No PR spin, no advertising and no corporate agenda - sites that uphold the lost art of journalism.

In the last twenty years, we have become increasingly aware of the fact that news, as reported on television, in our newspapers and on many news websites, is not as straightforward or ingenuous as it may at first seem.

Whether it's the way in which our journalists report on foreign events - with western eyes, western preconceptions and western interests; the way that journalists are increasingly reliant on press releases, sent out by those who wish to manipulate the news in their favour; or the way that advertising increasingly encroaches on editorial decisions and journalistic integrity. These issues aside, it is clear that newspapers and news channels are not as independent or unbiased as they often claim to be, reflecting, as they do, the views and agenda of the person, corporation or government that owns and runs them.

So how do we, as readers, get closer to the truth? One unaffected by advertising, pr, bias or a profit/politically-driven program? While no reporting is entirely without an agenda, the birth of citizen journalist sites, sites that look to undermine or mock traditional media and sites that try to reveal a hidden truth are a great place to start. Here are some of our favourites.

1. AlterNet. A project of the non-profit Independent Media Institute, with a progressive liberal stance, AlterNet aims to inspire action and advocacy on the environment, human rights, civil liberties, social justice, media, health care issues and more by providing independent news stories, hard-hitting critiques of policies, investigative reports and expert analysis. The content tackles stereotypes, prejudice and inequality and turns the coin on contentious issues, offering insight and new perspectives on persistent social problems. www.alternet.org

2. Media Lens. Launched in 2001 by David Edwards and David Cromwell, Media Lens aims to challenge the way in which it sees news and commentary being ‘filtered’ by the media’s profit-orientation and by dependence on advertisers, parent companies, wealthy owners and official news sources. For example, if Mubarak’s regime is a brutal military dictorship and the Egyptian people are intent on removing him, where does the fact the United States supports the tyranny with around $1.3 billion in military ‘aid’ fit into the story? www.medialens.org

3. Democracy Now! Set up in protest against the corporate media consolidation, which it identifies as having taken place since the early eighties, Democracy Now! aims to give access to people and perspectives rarely heard in the U.S corporate-sponsored media, including: independent and international journalists, ordinary people from around the world who are directly affected by U.S. foreign policy, grassroots leaders and peace activists, artists, academics and independent analysts. Watch out for the real debates between radically opposing spokespeople. www.democracynow.org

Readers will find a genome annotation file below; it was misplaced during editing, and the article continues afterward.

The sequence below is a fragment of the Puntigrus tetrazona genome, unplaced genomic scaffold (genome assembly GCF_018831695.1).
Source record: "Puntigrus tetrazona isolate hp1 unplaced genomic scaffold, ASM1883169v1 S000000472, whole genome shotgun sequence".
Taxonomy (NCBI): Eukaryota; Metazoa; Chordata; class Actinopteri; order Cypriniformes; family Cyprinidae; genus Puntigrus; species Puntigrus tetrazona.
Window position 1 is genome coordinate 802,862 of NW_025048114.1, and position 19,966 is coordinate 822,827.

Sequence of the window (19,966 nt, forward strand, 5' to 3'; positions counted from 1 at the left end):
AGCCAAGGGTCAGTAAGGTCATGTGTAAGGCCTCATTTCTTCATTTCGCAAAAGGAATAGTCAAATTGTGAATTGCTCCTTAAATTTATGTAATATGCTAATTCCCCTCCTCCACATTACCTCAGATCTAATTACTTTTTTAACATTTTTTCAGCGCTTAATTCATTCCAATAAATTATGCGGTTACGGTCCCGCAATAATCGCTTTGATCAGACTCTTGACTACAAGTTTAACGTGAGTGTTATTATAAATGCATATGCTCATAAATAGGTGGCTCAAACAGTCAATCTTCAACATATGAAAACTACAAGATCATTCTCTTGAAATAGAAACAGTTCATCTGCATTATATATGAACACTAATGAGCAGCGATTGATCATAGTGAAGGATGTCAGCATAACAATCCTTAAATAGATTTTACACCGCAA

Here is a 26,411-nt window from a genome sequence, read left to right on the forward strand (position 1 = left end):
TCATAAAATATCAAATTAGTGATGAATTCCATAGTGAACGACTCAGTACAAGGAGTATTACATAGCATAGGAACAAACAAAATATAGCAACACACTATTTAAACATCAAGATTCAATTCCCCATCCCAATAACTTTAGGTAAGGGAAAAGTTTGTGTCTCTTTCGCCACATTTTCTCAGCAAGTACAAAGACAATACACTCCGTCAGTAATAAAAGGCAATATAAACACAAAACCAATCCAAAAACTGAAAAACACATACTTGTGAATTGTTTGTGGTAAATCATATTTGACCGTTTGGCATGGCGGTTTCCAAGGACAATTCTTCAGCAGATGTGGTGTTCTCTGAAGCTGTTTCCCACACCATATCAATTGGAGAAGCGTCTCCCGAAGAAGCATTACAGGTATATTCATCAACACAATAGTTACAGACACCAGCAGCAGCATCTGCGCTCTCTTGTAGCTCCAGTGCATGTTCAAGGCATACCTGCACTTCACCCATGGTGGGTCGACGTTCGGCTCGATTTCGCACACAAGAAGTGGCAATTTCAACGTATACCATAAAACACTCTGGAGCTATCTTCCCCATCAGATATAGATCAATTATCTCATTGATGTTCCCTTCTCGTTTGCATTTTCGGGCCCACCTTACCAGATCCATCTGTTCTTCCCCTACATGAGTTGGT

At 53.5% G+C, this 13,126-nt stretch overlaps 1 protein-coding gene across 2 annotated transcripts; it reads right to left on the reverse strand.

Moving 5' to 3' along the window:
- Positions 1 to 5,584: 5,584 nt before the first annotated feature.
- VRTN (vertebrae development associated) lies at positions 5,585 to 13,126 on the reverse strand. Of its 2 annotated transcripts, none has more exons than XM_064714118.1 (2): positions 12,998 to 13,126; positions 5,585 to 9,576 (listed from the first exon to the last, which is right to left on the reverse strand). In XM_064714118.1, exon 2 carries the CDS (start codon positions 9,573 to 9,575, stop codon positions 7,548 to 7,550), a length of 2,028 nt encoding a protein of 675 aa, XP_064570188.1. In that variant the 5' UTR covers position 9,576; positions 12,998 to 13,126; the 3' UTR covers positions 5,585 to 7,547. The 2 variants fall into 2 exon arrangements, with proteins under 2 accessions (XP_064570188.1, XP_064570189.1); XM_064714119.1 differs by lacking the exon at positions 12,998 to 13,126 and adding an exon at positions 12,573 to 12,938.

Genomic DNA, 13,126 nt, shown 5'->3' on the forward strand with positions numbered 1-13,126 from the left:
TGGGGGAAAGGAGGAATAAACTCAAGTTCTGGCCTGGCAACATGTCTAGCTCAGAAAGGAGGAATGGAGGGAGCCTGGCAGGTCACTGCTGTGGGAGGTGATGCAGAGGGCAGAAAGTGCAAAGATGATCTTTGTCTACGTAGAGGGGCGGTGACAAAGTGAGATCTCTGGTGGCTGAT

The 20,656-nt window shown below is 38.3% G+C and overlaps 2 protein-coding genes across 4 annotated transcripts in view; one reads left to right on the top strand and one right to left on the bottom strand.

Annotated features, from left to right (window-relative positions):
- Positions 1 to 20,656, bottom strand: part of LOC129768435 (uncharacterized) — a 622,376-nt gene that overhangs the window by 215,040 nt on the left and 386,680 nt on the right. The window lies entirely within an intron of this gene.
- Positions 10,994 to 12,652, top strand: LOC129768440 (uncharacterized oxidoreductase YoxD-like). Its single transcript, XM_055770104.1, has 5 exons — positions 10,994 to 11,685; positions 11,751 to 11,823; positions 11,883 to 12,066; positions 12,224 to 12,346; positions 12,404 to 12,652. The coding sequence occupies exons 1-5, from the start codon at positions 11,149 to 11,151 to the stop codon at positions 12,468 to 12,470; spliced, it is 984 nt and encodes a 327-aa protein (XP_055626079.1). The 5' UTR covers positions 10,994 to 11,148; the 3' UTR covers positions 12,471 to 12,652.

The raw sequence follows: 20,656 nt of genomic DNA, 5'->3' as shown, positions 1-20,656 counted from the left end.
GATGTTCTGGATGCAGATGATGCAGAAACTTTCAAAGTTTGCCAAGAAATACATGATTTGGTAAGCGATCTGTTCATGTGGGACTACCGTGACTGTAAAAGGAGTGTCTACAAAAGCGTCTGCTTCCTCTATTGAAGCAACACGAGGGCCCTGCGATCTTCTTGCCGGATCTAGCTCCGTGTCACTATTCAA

4. The Onion. The satirical newspaper parody publication The Onion was founded in 1988. Since its move online in the late 1990s it has become very popular. The Onion takes reality and twists it just enough to reveal the absurdity within the mainstream media. It's clever, extremely funny and hyper-aware, playing on way the news has become another branch of the entertainment industry. www.theonion.com

5. The Real News Network (TRNN). Founded in 2007 by the Canadian journalist and filmmaker, Paul Jay, TRNN is a television news and documentary network funded by donations from viewers, rather than government or corporation funding. Working in opposition to the mainstream media, which it identifies as being dominated by corporate interest, PR and the viewpoint of partisan political elites, it also acknowledges that it too will be affected by bias. therealnews.com

6. Truth dig. Founded in 2003 by entrepreneur Zuade Kaufman and journalist Robert Sheer, Truthdig is a left-leaning web magazine that explores major ‘digs’, led by authorities in their fields, who write articles on contemporary, often controversial topics, such as religion, climate change and immigration to name a few. www.truthdig.com

7. This Can’t Be Happening. Another site, set up by journalists, with the goal of telling it like it is. This Can’t Be Happening is not backed up by corporate advertising or government grants, but by its readers and reports and writes all the pieces featured itself. From exposing American spies to questioning why there is one rule for foreign consulates in the US and another for US consulates abroad, This Can’t Be Happening questions the assumed – it’s what journalist used to do as a matter of course. www.thiscantbehappening.net

More sites that support the journalistic cause:

• Human Rights Watch www.hrw.org
• Wide Shut wideshut.co.uk
• Z Communications www. zcommunications.org
• Antiwar.com antiwar.com
• Axis of Logic axisoflogic.com
• Truth Out www.truth-out.org

Emily Jenkinson and Garan Holcombe

22 February 2011